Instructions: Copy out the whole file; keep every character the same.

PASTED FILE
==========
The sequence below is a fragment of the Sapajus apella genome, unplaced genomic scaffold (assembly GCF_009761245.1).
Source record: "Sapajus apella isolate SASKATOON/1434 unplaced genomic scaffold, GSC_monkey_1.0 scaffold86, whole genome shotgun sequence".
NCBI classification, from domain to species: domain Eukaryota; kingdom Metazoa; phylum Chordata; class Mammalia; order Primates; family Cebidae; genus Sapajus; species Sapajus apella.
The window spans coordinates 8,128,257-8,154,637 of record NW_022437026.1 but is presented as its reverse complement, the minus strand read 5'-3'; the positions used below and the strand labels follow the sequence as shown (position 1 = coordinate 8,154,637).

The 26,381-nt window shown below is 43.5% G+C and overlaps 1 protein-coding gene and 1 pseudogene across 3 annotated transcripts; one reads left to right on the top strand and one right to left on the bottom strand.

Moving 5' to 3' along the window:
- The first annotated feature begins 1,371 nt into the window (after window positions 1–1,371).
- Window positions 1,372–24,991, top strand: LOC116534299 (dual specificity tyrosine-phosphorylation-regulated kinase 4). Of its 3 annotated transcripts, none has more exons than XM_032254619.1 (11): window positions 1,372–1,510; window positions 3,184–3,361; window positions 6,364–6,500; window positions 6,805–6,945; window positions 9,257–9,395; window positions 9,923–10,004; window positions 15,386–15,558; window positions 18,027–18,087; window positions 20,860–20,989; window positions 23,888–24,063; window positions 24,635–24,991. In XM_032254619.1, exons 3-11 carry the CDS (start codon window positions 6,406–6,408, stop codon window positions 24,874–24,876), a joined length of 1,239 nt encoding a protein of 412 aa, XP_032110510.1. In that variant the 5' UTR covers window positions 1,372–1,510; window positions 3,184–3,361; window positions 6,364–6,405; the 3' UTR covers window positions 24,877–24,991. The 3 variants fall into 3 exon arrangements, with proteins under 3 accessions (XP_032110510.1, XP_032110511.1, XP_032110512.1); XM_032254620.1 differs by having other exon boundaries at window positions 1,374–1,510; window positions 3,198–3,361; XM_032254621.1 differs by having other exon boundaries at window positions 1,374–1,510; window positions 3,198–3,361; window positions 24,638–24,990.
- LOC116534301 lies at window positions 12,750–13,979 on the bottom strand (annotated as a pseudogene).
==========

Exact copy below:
The sequence below is a fragment of the Sapajus apella genome, unplaced genomic scaffold (assembly GCF_009761245.1).
Source record: "Sapajus apella isolate SASKATOON/1434 unplaced genomic scaffold, GSC_monkey_1.0 scaffold86, whole genome shotgun sequence".
NCBI classification, from domain to species: domain Eukaryota; kingdom Metazoa; phylum Chordata; class Mammalia; order Primates; family Cebidae; genus Sapajus; species Sapajus apella.
The window spans coordinates 8,128,257-8,154,637 of record NW_022437026.1 but is presented as its reverse complement, the minus strand read 5'-3'; the positions used below and the strand labels follow the sequence as shown (position 1 = coordinate 8,154,637).

The 26,381-nt window shown below is 43.5% G+C and overlaps 1 protein-coding gene and 1 pseudogene across 3 annotated transcripts; one reads left to right on the top strand and one right to left on the bottom strand.

Moving 5' to 3' along the window:
- The first annotated feature begins 1,371 nt into the window (after window positions 1–1,371).
- Window positions 1,372–24,991, top strand: LOC116534299 (dual specificity tyrosine-phosphorylation-regulated kinase 4). Of its 3 annotated transcripts, none has more exons than XM_032254619.1 (11): window positions 1,372–1,510; window positions 3,184–3,361; window positions 6,364–6,500; window positions 6,805–6,945; window positions 9,257–9,395; window positions 9,923–10,004; window positions 15,386–15,558; window positions 18,027–18,087; window positions 20,860–20,989; window positions 23,888–24,063; window positions 24,635–24,991. In XM_032254619.1, exons 3-11 carry the CDS (start codon window positions 6,406–6,408, stop codon window positions 24,874–24,876), a joined length of 1,239 nt encoding a protein of 412 aa, XP_032110510.1. In that variant the 5' UTR covers window positions 1,372–1,510; window positions 3,184–3,361; window positions 6,364–6,405; the 3' UTR covers window positions 24,877–24,991. The 3 variants fall into 3 exon arrangements, with proteins under 3 accessions (XP_032110510.1, XP_032110511.1, XP_032110512.1); XM_032254620.1 differs by having other exon boundaries at window positions 1,374–1,510; window positions 3,198–3,361; XM_032254621.1 differs by having other exon boundaries at window positions 1,374–1,510; window positions 3,198–3,361; window positions 24,638–24,990.
- LOC116534301 lies at window positions 12,750–13,979 on the bottom strand (annotated as a pseudogene).